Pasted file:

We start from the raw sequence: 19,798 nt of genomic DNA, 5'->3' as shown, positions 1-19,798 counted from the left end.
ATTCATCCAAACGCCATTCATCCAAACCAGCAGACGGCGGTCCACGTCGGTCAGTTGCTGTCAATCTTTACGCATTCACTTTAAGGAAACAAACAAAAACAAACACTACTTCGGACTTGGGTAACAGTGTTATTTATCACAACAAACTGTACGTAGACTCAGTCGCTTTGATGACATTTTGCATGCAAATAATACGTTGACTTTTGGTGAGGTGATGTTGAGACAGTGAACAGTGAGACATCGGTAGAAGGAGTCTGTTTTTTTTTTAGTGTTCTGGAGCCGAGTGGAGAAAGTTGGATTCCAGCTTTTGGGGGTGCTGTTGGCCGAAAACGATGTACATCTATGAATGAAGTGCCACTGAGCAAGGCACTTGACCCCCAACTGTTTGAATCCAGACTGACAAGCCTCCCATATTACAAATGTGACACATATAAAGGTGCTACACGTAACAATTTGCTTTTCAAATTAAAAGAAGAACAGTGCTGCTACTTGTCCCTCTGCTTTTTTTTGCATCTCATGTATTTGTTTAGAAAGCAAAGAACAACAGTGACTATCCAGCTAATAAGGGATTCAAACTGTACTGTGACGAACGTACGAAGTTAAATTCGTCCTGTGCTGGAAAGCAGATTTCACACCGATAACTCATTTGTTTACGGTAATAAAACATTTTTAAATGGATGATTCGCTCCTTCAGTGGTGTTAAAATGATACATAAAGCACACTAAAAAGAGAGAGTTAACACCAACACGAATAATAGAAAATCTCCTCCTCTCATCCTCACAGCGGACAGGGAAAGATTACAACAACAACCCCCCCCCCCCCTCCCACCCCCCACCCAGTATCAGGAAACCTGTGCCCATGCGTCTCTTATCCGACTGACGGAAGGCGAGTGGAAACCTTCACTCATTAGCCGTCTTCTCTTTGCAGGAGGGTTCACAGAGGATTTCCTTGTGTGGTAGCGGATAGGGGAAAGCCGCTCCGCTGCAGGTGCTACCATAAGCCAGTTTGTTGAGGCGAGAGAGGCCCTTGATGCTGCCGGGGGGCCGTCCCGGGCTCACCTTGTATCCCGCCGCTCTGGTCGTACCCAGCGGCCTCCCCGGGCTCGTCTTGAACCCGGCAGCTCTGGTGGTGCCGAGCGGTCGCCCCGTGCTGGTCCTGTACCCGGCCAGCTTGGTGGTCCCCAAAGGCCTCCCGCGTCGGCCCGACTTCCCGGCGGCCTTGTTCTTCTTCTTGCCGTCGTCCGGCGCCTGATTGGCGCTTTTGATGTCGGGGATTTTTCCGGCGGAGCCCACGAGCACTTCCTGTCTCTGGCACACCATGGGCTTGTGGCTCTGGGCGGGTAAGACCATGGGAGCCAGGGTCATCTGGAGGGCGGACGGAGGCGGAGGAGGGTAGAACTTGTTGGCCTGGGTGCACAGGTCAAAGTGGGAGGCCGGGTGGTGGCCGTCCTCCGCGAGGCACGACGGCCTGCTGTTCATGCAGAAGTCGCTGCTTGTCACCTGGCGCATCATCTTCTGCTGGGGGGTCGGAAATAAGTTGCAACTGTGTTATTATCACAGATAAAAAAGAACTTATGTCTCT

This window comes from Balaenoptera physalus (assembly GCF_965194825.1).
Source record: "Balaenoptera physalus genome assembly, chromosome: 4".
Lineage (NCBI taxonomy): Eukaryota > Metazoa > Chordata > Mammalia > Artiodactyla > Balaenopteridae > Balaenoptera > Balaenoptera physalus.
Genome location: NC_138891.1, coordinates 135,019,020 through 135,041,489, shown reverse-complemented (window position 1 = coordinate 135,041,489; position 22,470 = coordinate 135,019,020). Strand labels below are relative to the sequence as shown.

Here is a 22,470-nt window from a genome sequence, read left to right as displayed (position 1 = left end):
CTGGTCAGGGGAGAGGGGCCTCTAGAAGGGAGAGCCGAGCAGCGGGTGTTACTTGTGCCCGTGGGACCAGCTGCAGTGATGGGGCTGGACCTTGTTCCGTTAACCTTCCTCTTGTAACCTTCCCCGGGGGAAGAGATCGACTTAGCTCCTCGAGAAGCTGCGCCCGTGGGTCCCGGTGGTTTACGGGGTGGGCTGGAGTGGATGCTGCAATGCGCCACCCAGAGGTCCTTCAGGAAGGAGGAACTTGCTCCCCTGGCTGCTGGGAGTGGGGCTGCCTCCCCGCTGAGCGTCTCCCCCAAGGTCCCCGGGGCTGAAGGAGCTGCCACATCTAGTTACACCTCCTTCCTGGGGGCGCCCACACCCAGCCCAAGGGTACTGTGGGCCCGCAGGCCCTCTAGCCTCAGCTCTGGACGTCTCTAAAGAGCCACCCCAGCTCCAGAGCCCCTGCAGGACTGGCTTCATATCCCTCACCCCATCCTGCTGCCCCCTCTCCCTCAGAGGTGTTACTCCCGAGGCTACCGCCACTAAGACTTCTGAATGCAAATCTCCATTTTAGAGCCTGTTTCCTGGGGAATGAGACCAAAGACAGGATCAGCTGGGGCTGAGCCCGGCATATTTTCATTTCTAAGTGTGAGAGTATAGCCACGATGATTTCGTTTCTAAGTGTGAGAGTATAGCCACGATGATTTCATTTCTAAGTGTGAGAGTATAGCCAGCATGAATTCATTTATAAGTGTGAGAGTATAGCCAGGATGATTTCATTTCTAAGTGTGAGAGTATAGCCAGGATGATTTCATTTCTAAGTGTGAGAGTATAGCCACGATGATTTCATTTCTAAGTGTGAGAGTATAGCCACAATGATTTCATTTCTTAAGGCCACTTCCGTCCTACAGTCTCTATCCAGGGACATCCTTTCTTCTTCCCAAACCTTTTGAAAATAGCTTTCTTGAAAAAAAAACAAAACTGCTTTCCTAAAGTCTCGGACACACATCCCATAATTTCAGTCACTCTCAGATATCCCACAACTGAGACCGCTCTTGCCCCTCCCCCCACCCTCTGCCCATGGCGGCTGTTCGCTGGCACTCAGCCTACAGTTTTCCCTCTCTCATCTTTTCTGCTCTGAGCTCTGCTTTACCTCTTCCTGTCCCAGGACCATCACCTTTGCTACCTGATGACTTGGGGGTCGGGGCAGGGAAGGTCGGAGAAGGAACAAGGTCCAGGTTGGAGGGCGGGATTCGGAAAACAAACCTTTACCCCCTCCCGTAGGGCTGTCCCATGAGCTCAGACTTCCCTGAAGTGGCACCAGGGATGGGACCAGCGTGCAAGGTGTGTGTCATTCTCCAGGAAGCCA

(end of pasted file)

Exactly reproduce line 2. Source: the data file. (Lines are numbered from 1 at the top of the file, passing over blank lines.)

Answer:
ATTCATCCAAACGCCATTCATCCAAACCAGCAGACGGCGGTCCACGTCGGTCAGTTGCTGTCAATCTTTACGCATTCACTTTAAGGAAACAAACAAAAACAAACACTACTTCGGACTTGGGTAACAGTGTTATTTATCACAACAAACTGTACGTAGACTCAGTCGCTTTGATGACATTTTGCATGCAAATAATACGTTGACTTTTGGTGAGGTGATGTTGAGACAGTGAACAGTGAGACATCGGTAGAAGGAGTCTGTTTTTTTTTTAGTGTTCTGGAGCCGAGTGGAGAAAGTTGGATTCCAGCTTTTGGGGGTGCTGTTGGCCGAAAACGATGTACATCTATGAATGAAGTGCCACTGAGCAAGGCACTTGACCCCCAACTGTTTGAATCCAGACTGACAAGCCTCCCATATTACAAATGTGACACATATAAAGGTGCTACACGTAACAATTTGCTTTTCAAATTAAAAGAAGAACAGTGCTGCTACTTGTCCCTCTGCTTTTTTTTGCATCTCATGTATTTGTTTAGAAAGCAAAGAACAACAGTGACTATCCAGCTAATAAGGGATTCAAACTGTACTGTGACGAACGTACGAAGTTAAATTCGTCCTGTGCTGGAAAGCAGATTTCACACCGATAACTCATTTGTTTACGGTAATAAAACATTTTTAAATGGATGATTCGCTCCTTCAGTGGTGTTAAAATGATACATAAAGCACACTAAAAAGAGAGAGTTAACACCAACACGAATAATAGAAAATCTCCTCCTCTCATCCTCACAGCGGACAGGGAAAGATTACAACAACAACCCCCCCCCCCCCTCCCACCCCCCACCCAGTATCAGGAAACCTGTGCCCATGCGTCTCTTATCCGACTGACGGAAGGCGAGTGGAAACCTTCACTCATTAGCCGTCTTCTCTTTGCAGGAGGGTTCACAGAGGATTTCCTTGTGTGGTAGCGGATAGGGGAAAGCCGCTCCGCTGCAGGTGCTACCATAAGCCAGTTTGTTGAGGCGAGAGAGGCCCTTGATGCTGCCGGGGGGCCGTCCCGGGCTCACCTTGTATCCCGCCGCTCTGGTCGTACCCAGCGGCCTCCCCGGGCTCGTCTTGAACCCGGCAGCTCTGGTGGTGCCGAGCGGTCGCCCCGTGCTGGTCCTGTACCCGGCCAGCTTGGTGGTCCCCAAAGGCCTCCCGCGTCGGCCCGACTTCCCGGCGGCCTTGTTCTTCTTCTTGCCGTCGTCCGGCGCCTGATTGGCGCTTTTGATGTCGGGGATTTTTCCGGCGGAGCCCACGAGCACTTCCTGTCTCTGGCACACCATGGGCTTGTGGCTCTGGGCGGGTAAGACCATGGGAGCCAGGGTCATCTGGAGGGCGGACGGAGGCGGAGGAGGGTAGAACTTGTTGGCCTGGGTGCACAGGTCAAAGTGGGAGGCCGGGTGGTGGCCGTCCTCCGCGAGGCACGACGGCCTGCTGTTCATGCAGAAGTCGCTGCTTGTCACCTGGCGCATCATCTTCTGCTGGGGGGTCGGAAATAAGTTGCAACTGTGTTATTATCACAGATAAAAAAGAACTTATGTCTCT